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D&D 5E Imposing dis-advantage on saves

MoutonRustique

Explorer
I've found precious few ways of imposing disadvantage on saves. (My character is an 11th level wizard.)

I get that the more "dramatic" effects have been put behind saves as opposed to attack rolls, and I understand the need for restraint when forcing disadvantage on saves.

This being said, my character really needs to find a way to make this happen - he's supposed to be a "summoner" and able to take control of fiends and whatnot. As the rules stand, this is, in effect, impractical (to avoid saying impossible) - as most targets of pertinence have advantage on saves vs spells and my summonings require significant advanced warning of impending combat (this isn't a dungeon-based game.)

It's kind of strange that banish works better on non-classically-appropriate-targets and I'm being torn between what the rules tell me to do and what my character should be able to do. It's not a situation I appreciate. Having my most powerful resources work ~18% of the time (in theory) has, in effect, meant that my 5th and 6th level spells do... nothing. 100% of the time. Not fun.

All this being said - my system mastery of 5e is quite low. I am not confident in my assessment of my options - and so, I turn to the forums.
 

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famousringo

First Post
Only two ways off the top of my head are to go 3 levels into sorcerer to get Heighten Spell or to go 11 levels into eldritch knight so your melee attacks apply disadvantage. The second one obviously isn't much of an option for you.

5th Ed isn't really designed so that a caster can pick mastery of one category of spells and be exceptionally effective with them. Wizards in particular are expected to "impose disadvantage" by targeting an opponent's weak save, rather than just forcing the spell through.
 

MoutonRustique

Explorer
Alright - thank you.

In this instance, I'm not looking to be exceptionally effective with them - I'm just looking for options to be "at least sometimes effective". The disadvantage is required to offset the advantage all relevant targets possess.
 

pming

Hero
Hiya!

Like many...many, things in 5e, it's easy to adjust/fix/change if you have a good DM. What you are asking doesn't take "rules" to do, it takes an imaginative player and an equally imaginative DM. That whole "imagination" thing has been downgraded over the last couple decades, IMHO, in favour of "hard and fast rules/options". A cryin' shame if you ask me. :(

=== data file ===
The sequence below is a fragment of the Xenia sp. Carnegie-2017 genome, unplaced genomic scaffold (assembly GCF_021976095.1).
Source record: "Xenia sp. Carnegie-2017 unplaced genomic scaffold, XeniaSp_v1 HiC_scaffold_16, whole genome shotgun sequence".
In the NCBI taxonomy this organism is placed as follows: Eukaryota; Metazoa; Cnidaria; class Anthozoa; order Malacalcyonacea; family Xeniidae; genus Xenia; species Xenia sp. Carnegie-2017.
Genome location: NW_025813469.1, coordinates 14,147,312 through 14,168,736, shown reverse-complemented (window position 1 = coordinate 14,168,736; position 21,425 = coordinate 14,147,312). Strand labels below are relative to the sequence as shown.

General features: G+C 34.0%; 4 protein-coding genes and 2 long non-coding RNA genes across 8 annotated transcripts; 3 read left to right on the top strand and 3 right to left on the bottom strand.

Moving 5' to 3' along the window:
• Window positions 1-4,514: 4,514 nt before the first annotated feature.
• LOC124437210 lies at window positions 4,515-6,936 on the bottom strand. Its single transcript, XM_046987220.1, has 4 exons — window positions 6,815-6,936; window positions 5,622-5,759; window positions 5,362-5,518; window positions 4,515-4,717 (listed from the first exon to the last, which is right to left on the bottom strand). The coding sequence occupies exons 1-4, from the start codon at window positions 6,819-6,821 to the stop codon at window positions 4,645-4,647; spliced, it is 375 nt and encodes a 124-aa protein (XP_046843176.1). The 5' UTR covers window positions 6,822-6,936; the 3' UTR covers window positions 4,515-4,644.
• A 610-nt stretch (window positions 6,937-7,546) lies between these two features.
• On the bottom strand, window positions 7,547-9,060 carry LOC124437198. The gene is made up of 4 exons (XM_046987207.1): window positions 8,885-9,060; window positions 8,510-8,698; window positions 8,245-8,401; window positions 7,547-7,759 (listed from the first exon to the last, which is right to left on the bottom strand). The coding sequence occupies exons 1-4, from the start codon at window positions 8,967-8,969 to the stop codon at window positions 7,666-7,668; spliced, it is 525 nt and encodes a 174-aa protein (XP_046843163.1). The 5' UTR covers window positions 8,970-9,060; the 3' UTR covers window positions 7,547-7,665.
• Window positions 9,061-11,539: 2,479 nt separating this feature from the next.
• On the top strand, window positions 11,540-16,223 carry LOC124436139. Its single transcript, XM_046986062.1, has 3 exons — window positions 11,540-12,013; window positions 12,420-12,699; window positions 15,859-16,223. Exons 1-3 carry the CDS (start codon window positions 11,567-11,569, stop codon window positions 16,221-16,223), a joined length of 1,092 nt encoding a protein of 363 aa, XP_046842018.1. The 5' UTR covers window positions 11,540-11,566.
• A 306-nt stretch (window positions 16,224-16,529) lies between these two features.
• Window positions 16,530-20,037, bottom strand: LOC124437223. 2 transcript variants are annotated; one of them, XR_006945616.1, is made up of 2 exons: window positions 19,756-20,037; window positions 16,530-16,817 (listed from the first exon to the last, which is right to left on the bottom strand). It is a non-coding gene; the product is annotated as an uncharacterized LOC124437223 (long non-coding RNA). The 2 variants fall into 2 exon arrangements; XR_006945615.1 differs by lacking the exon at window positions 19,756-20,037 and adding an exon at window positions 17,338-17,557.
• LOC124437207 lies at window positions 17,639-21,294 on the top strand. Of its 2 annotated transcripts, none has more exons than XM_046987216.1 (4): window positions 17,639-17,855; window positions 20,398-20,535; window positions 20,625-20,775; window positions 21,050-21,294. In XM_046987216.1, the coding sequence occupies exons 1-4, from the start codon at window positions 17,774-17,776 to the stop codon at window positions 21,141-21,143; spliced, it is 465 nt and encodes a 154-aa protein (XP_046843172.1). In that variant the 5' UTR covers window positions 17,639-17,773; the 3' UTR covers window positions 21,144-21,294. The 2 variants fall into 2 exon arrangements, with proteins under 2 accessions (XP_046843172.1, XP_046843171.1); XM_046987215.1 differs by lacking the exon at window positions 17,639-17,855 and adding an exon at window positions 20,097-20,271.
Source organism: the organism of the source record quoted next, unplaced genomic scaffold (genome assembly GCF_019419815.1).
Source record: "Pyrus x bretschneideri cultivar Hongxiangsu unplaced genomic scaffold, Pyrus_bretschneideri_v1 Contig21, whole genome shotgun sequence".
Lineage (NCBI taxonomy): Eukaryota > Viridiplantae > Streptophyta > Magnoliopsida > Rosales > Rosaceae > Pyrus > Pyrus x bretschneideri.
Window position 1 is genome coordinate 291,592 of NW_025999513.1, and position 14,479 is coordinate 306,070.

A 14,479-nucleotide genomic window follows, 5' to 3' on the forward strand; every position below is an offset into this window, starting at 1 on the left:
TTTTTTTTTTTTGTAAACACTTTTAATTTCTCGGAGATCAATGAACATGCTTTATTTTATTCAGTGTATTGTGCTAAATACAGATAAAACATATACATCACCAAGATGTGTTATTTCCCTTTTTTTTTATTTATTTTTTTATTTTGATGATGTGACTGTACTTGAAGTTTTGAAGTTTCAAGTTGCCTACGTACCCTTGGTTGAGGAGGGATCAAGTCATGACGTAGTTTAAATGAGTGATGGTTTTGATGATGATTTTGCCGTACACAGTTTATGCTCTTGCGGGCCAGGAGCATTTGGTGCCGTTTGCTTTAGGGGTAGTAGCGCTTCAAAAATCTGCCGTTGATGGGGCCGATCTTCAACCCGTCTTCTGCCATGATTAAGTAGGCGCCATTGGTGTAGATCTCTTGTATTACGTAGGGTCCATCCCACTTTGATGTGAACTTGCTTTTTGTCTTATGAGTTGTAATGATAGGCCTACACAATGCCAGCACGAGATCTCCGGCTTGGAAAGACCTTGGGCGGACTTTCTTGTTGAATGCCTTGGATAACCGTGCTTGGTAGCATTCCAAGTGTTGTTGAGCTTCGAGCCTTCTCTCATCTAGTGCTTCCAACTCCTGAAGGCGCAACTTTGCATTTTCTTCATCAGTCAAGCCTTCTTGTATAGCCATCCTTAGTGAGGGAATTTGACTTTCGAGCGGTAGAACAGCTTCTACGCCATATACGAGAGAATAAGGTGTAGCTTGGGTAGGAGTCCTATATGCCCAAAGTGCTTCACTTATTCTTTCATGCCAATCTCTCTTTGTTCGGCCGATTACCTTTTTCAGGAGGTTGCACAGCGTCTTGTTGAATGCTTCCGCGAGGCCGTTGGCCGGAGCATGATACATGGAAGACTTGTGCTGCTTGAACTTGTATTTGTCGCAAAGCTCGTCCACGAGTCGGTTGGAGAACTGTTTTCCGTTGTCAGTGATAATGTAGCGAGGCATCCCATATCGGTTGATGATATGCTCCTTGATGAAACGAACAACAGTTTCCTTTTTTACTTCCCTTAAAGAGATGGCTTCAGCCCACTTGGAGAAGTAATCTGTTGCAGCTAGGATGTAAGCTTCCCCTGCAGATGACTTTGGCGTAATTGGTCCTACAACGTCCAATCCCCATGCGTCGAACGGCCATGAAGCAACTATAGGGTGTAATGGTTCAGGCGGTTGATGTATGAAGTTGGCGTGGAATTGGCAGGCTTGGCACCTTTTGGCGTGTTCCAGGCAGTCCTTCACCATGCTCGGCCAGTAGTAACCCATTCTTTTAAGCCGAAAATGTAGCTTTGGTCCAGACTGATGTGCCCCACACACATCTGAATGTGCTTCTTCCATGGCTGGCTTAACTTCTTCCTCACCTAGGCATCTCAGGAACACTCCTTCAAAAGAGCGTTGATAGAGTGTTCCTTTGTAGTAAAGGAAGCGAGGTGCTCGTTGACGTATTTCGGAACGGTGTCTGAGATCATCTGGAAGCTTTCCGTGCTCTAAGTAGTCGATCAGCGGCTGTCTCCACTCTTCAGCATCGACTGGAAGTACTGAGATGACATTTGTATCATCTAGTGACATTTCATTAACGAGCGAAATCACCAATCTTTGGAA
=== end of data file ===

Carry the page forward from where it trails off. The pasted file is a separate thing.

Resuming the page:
Anyway, [puts on old grognard hat], back in my day, if a player had an idea for his character, he brought it to the DM. It wasn't usually phrased as a direct request (e.g. "I want THIS for my guy. Do it.", more of a "My character is getting pretty heavy into summoning, binding, banishing, and that kind of stuff. I wonder if there are spells or magic items or something out there to help him? Can he do research at the wizards guild or something?". Then the DM took that ball and ran with it. The DM would usually take a week or so (between sessions, basically) and come up with some ideas, then present the obvious tasks and goals the character would have to undertake.

Again, IMHO, this method of play is ultimately superior to just "Oh, go fork over $40 for the Uber Magic supplemental book. There's classes, spells, items and feats for summoning and all that stuff". With "the old way", characters became even more unique and beloved. Nobody could just "re-create them". These things involved the DM and the players, collectively sharing their vision of their own personal fantasy world.

Anyway, [takes off grognard hat], as I said in the first paragraph, it's really up to you and your DM...not what books you have or what "build" you can make. Tell your DM what you envision your PC as, then ask him how you might go about acquiring that "vision". A simplistic DM (or one with little time), will probably opt for the quick and dirty "take these rules, nix those rules, take that feat, and we'll call it good". A superior DM (or one with more time), will take the next week examining his campaign world and thinking about how this would affect it and how it would have come about. Then he'll inform you of routes your character can take to try and get the 'power' he wants (see my 2nd paragraph), if it is possible.

As for the RAW... I don't think there is any real, consistent way.

^_^

Paul L. Ming
 

Gadget

Adventurer